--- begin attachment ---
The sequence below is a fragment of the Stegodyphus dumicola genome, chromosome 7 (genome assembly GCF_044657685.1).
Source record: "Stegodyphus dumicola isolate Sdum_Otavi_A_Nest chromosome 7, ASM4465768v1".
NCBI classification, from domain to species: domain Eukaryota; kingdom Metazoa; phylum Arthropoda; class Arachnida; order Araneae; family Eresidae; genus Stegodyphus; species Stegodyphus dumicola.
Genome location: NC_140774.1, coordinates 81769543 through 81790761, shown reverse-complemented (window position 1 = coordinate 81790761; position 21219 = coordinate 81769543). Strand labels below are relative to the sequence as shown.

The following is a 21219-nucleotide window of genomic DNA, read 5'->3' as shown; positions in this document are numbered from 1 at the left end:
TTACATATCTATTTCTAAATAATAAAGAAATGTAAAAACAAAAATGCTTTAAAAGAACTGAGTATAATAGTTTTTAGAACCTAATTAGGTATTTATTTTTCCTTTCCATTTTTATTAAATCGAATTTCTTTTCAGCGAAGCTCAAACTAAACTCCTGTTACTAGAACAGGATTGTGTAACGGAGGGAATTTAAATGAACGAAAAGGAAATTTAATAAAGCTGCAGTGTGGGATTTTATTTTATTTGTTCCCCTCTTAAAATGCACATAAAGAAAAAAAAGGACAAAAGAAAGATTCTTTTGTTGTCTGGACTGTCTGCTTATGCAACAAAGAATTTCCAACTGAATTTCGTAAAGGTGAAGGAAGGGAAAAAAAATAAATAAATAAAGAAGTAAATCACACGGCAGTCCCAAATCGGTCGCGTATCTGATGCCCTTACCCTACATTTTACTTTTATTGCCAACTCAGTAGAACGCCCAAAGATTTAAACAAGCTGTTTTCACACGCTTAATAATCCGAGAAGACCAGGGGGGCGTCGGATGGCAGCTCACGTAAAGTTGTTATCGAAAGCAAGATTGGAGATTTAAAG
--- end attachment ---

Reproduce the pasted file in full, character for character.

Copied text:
The sequence below is a fragment of the Stegodyphus dumicola genome, chromosome 7 (genome assembly GCF_044657685.1).
Source record: "Stegodyphus dumicola isolate Sdum_Otavi_A_Nest chromosome 7, ASM4465768v1".
NCBI classification, from domain to species: domain Eukaryota; kingdom Metazoa; phylum Arthropoda; class Arachnida; order Araneae; family Eresidae; genus Stegodyphus; species Stegodyphus dumicola.
Genome location: NC_140774.1, coordinates 81769543 through 81790761, shown reverse-complemented (window position 1 = coordinate 81790761; position 21219 = coordinate 81769543). Strand labels below are relative to the sequence as shown.

The following is a 21219-nucleotide window of genomic DNA, read 5'->3' as shown; positions in this document are numbered from 1 at the left end:
TTACATATCTATTTCTAAATAATAAAGAAATGTAAAAACAAAAATGCTTTAAAAGAACTGAGTATAATAGTTTTTAGAACCTAATTAGGTATTTATTTTTCCTTTCCATTTTTATTAAATCGAATTTCTTTTCAGCGAAGCTCAAACTAAACTCCTGTTACTAGAACAGGATTGTGTAACGGAGGGAATTTAAATGAACGAAAAGGAAATTTAATAAAGCTGCAGTGTGGGATTTTATTTTATTTGTTCCCCTCTTAAAATGCACATAAAGAAAAAAAAGGACAAAAGAAAGATTCTTTTGTTGTCTGGACTGTCTGCTTATGCAACAAAGAATTTCCAACTGAATTTCGTAAAGGTGAAGGAAGGGAAAAAAAATAAATAAATAAAGAAGTAAATCACACGGCAGTCCCAAATCGGTCGCGTATCTGATGCCCTTACCCTACATTTTACTTTTATTGCCAACTCAGTAGAACGCCCAAAGATTTAAACAAGCTGTTTTCACACGCTTAATAATCCGAGAAGACCAGGGGGGCGTCGGATGGCAGCTCACGTAAAGTTGTTATCGAAAGCAAGATTGGAGATTTAAAG